As COVID-19 Spread, This Professor Found a Way to Help Her Community
As the coronavirus crisis came to a head in mid-March, Leah Wood, an associate professor in the School of Education, felt herself being consumed by emotions that have become so familiar in the face of the pandemic: worry, uncertainty and helplessness.
“It was a lot, and I felt myself get really overwhelmed,” Wood said, adding that on top of her work, she was trying to keep up with the rapidly-developing news, as well as alerts from Cal Poly and her children’s schools.
She saw people in hard-hit areas like New York asking on Twitter if they could help vulnerable neighbors in need of food or medicine.
“It stood out to me as one of the first really kind and tangible gestures coming from a person,” Wood said. “It wasn’t coming from the CDC, or another organization, it was just a simple, neighbor-to-neighbor action that warmed my heart and felt like a great way we could be treating each other.”
Inspired by what she saw, Wood looked online to see if any similar community efforts had sprung up in San Luis Obispo. She found some on Nextdoor groups, but thought that a platform like Facebook would have more reach.
On March 14, Wood created a Facebook group, named it HelpSLO, and invited a few dozen of her Facebook friends.
The group exploded: the Facebook group currently has more than 6,000 members, and sister groups such as HelpPaso and HelpFiveCities have sprung up to serve other parts of San Luis Obispo County. Wood has also started a website, helpslo.com, where people can see all of the groups and reach out directly if they want to get involved.
The response to the group was rapid, and posts poured in from people with urgent needs.
“I’ve never been involved in organizing anything, outside of the work I do at Cal Poly,” Wood said. “I reached out to people early on to become moderators and nail down group guidelines. We have a huge responsibility to help people get the help they need.”
Group members have stepped up to help those at risk, even organizing bike deliveries to get goods and services to people in need, Wood said.
But the group has helped in other ways, too: Wood recalled that a mother posted recently about needing to find Children’s Motrin or Tylenol for her sick, immunocompromised child.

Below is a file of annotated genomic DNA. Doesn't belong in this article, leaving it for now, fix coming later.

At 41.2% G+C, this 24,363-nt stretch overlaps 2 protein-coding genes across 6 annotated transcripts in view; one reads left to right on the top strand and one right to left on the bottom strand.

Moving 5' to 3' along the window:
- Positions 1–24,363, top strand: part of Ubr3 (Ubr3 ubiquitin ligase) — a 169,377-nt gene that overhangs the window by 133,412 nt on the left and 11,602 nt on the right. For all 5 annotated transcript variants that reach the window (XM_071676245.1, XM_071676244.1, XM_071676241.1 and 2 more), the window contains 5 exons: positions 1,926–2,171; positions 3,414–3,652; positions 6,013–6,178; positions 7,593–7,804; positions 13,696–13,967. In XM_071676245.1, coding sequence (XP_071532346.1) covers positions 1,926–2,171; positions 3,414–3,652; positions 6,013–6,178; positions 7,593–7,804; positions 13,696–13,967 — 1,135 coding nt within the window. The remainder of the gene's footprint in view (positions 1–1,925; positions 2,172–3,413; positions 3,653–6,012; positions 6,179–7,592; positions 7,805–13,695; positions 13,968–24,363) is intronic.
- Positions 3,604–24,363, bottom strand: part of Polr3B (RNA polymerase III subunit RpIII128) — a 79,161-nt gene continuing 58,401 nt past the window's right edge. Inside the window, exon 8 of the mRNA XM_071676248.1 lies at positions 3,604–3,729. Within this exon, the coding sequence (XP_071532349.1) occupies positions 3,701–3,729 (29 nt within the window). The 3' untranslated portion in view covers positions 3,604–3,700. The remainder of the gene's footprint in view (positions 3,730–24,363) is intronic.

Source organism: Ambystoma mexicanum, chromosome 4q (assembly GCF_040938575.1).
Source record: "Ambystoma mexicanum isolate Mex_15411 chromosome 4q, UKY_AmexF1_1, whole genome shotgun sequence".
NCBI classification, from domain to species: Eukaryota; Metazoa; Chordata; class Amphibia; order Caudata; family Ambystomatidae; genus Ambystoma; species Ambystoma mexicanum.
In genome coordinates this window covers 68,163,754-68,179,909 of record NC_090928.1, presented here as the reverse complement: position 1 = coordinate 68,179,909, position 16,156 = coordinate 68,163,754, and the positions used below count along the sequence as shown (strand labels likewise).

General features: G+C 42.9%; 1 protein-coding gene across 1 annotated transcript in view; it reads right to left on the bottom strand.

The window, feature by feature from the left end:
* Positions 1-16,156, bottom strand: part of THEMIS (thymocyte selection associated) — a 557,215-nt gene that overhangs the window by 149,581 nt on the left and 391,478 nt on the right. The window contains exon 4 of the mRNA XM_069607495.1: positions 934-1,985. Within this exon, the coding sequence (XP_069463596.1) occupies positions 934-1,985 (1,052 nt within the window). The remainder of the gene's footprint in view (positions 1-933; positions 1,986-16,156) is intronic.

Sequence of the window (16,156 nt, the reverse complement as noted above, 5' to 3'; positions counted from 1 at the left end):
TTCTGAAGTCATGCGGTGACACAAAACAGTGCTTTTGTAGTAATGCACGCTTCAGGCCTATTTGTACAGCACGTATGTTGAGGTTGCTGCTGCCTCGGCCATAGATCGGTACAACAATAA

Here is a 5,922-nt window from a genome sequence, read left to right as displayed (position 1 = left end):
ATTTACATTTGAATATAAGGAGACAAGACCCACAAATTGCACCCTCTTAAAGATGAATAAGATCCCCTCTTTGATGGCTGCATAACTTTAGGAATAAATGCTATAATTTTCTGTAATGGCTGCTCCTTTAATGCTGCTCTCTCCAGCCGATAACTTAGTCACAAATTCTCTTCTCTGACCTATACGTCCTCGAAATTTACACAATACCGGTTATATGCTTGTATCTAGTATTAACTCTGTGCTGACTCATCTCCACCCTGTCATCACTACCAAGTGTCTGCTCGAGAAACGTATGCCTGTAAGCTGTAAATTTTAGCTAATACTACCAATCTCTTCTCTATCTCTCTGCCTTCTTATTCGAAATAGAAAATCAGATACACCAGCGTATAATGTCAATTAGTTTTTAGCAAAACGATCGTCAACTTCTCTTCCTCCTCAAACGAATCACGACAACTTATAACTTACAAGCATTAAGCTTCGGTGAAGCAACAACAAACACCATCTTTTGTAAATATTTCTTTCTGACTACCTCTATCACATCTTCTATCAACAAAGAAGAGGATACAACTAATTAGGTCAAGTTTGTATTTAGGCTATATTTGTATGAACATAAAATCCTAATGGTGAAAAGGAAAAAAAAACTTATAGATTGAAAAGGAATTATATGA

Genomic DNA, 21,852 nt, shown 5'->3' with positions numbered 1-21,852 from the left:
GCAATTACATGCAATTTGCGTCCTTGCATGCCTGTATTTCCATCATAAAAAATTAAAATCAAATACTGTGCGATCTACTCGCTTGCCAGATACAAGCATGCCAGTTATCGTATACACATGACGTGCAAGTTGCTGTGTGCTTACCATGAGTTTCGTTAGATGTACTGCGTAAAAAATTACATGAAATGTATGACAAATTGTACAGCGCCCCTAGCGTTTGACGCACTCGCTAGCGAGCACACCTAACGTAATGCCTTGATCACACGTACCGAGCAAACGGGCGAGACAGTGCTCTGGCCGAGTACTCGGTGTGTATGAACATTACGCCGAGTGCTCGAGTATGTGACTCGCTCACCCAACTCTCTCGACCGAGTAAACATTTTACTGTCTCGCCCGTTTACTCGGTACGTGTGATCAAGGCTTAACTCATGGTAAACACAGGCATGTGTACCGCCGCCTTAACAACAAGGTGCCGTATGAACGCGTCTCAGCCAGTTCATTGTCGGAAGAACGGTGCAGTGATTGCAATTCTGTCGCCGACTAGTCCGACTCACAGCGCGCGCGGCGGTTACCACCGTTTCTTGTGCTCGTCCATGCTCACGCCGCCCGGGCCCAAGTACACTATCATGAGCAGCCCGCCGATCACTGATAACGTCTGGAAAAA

“All the stores were out of Children’s Motrin and Tylenol because people were panic-buying in response to the pandemic,” Wood said. “Within an hour, there were 30 or 40 comments on her post from people offering to bring her the medicine she needed. That was amazing.”
Wood said she has also coordinated with senior citizens who were volunteers before the pandemic hit to find younger, less at-risk people to fill volunteer gaps at community organizations.
“We’ve been able to fill some critical holes that I hadn’t even thought about,” Wood said. The group has also helped Wood’s mother, who is running the HelpSLO Twitter account, by taking her own mind off of the pandemic.
“In a time when we feel hopeless, having a way to help other people and affect change for good is so needed, and that’s not lost on me,” Wood said.
Because of the group’s rapid growth, and because Wood needs time to focus on her job and family, she plans to hand off some responsibilities, such as coordinating and connecting volunteers, to local organizers. She said she will still be involved as a moderator and administrator for the Facebook group.
“I think the group is giving us, even those who are just there to scroll through, a sense of something good and having that right now feels important,” Wood said. “I would feel a little more lost and a little more dark if I didn’t have this to turn to and see all the ways we are doing good in our community right now.”